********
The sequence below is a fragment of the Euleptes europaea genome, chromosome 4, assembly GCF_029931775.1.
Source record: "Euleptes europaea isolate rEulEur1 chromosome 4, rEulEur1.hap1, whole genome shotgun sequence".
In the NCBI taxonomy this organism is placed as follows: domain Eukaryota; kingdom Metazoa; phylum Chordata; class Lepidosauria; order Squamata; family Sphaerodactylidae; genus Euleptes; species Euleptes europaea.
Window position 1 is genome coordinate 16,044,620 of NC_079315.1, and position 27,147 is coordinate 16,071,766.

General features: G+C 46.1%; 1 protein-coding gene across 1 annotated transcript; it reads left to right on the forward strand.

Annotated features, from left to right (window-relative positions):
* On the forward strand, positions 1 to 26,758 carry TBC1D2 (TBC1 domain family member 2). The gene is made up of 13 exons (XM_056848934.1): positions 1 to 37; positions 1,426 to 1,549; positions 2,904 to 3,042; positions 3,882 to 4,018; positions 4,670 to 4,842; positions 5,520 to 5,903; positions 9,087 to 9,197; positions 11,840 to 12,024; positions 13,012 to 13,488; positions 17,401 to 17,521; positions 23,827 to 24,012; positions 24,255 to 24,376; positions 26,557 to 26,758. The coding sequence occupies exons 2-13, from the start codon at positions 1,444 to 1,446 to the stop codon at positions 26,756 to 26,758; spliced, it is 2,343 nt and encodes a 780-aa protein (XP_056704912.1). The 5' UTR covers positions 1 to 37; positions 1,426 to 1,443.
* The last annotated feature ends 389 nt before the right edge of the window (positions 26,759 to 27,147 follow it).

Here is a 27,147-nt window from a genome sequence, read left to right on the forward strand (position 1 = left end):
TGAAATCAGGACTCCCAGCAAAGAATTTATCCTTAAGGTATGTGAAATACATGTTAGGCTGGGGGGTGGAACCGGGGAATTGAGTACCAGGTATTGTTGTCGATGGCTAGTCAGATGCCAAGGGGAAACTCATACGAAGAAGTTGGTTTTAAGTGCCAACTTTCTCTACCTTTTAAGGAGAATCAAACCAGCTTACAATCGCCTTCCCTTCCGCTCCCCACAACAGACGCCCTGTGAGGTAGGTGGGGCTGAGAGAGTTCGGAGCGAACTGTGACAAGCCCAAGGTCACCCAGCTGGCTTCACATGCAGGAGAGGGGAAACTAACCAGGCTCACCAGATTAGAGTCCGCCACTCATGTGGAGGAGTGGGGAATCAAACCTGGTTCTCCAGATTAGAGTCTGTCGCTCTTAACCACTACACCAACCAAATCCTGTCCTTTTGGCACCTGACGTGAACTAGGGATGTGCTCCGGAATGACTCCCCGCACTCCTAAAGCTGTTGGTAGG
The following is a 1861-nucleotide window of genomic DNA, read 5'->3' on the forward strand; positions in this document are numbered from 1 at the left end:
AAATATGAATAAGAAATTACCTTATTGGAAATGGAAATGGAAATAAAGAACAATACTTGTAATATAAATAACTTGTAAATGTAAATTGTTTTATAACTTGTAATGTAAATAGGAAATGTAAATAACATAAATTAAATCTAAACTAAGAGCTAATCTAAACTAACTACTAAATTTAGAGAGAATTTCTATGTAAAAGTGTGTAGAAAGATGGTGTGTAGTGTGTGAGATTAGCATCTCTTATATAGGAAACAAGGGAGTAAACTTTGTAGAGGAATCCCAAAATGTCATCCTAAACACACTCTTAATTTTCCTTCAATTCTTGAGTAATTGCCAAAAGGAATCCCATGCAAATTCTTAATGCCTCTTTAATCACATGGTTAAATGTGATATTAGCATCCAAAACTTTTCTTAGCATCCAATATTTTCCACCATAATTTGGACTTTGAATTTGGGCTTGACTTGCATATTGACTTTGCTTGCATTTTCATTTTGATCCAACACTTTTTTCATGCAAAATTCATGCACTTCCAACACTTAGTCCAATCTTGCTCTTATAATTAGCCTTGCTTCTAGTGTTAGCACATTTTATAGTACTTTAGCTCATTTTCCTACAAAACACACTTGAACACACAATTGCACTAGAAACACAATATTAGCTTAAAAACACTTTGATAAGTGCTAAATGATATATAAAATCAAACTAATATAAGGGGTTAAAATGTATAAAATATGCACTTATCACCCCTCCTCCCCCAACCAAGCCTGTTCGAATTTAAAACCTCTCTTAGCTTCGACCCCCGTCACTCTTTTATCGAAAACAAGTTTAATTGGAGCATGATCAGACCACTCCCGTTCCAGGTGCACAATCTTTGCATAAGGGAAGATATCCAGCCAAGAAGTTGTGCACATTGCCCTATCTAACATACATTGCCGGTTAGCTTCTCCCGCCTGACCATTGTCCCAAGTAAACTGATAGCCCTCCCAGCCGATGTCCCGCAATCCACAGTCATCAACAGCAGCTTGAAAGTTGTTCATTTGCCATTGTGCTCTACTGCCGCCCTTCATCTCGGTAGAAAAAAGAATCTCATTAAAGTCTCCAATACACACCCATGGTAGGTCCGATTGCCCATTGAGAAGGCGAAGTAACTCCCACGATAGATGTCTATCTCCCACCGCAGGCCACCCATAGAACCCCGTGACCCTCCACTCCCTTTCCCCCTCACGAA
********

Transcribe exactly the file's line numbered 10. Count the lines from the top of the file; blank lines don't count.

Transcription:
TGAAATCAGGACTCCCAGCAAAGAATTTATCCTTAAGGTATGTGAAATACATGTTAGGCTGGGGGGTGGAACCGGGGAATTGAGTACCAGGTATTGTTGTCGATGGCTAGTCAGATGCCAAGGGGAAACTCATACGAAGAAGTTGGTTTTAAGTGCCAACTTTCTCTACCTTTTAAGGAGAATCAAACCAGCTTACAATCGCCTTCCCTTCCGCTCCCCACAACAGACGCCCTGTGAGGTAGGTGGGGCTGAGAGAGTTCGGAGCGAACTGTGACAAGCCCAAGGTCACCCAGCTGGCTTCACATGCAGGAGAGGGGAAACTAACCAGGCTCACCAGATTAGAGTCCGCCACTCATGTGGAGGAGTGGGGAATCAAACCTGGTTCTCCAGATTAGAGTCTGTCGCTCTTAACCACTACACCAACCAAATCCTGTCCTTTTGGCACCTGACGTGAACTAGGGATGTGCTCCGGAATGACTCCCCGCACTCCTAAAGCTGTTGGTAGG